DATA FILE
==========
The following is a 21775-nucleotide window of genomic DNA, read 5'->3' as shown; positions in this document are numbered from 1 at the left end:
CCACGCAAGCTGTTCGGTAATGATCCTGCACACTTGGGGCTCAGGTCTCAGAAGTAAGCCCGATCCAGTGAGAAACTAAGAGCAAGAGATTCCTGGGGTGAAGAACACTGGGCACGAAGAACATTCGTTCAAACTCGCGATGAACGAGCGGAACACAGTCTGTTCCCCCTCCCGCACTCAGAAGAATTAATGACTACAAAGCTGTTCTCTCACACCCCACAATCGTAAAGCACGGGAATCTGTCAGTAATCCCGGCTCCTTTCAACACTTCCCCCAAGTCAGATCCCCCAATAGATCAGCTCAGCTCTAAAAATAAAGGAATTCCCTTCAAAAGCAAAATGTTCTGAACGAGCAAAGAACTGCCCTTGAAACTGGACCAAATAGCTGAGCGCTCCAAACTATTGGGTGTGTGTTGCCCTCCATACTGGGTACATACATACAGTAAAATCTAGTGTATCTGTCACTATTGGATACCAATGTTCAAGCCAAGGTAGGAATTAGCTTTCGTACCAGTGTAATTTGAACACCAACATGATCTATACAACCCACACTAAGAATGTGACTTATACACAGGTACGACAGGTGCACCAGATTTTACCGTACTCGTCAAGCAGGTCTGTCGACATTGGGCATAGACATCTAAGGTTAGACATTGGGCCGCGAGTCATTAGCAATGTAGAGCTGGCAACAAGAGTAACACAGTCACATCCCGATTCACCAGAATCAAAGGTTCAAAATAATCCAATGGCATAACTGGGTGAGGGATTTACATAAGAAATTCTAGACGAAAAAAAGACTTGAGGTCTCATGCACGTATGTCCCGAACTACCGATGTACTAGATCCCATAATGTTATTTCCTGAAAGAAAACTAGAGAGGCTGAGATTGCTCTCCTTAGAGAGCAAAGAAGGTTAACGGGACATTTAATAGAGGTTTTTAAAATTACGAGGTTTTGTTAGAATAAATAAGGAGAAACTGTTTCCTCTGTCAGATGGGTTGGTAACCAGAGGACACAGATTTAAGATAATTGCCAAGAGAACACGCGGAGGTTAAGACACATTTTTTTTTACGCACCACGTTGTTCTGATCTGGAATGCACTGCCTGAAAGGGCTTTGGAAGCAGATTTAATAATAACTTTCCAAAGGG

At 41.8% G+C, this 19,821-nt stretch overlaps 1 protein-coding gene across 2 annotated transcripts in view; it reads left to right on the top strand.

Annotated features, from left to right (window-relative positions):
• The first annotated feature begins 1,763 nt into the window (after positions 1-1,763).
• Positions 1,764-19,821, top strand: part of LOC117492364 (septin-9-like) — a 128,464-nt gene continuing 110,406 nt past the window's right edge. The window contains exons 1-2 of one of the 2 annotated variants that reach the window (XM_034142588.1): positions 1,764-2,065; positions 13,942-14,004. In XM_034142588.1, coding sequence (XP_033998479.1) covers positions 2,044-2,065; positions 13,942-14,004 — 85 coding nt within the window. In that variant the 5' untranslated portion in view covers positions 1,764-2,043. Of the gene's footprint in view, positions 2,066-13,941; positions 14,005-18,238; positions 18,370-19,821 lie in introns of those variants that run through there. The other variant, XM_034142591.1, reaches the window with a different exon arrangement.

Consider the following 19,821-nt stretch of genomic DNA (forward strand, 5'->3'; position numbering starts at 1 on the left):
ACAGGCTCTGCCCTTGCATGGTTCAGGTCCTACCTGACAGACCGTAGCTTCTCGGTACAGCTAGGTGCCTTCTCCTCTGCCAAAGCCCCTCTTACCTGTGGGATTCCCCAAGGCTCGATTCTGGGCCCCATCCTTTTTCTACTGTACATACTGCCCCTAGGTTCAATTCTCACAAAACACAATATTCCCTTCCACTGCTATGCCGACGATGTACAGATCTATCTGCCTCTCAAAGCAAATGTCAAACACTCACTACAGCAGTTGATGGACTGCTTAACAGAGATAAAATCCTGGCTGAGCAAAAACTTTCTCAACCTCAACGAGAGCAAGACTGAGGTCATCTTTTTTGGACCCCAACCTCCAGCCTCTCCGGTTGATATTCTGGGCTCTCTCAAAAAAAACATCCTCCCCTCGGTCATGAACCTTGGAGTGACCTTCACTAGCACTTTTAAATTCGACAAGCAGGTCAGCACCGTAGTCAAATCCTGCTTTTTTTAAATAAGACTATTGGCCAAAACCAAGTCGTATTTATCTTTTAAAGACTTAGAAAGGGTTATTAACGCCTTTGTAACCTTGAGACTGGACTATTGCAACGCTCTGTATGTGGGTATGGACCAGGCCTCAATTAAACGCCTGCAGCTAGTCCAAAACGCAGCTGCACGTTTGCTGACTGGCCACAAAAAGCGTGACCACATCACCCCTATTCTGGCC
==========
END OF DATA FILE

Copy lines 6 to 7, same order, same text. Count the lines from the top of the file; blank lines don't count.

• Positions 1,764-19,821, top strand: part of LOC117492364 (septin-9-like) — a 128,464-nt gene continuing 110,406 nt past the window's right edge. The window contains exons 1-2 of one of the 2 annotated variants that reach the window (XM_034142588.1): positions 1,764-2,065; positions 13,942-14,004. In XM_034142588.1, coding sequence (XP_033998479.1) covers positions 2,044-2,065; positions 13,942-14,004 — 85 coding nt within the window. In that variant the 5' untranslated portion in view covers positions 1,764-2,043. Of the gene's footprint in view, positions 2,066-13,941; positions 14,005-18,238; positions 18,370-19,821 lie in introns of those variants that run through there. The other variant, XM_034142591.1, reaches the window with a different exon arrangement.

Consider the following 19,821-nt stretch of genomic DNA (forward strand, 5'->3'; position numbering starts at 1 on the left):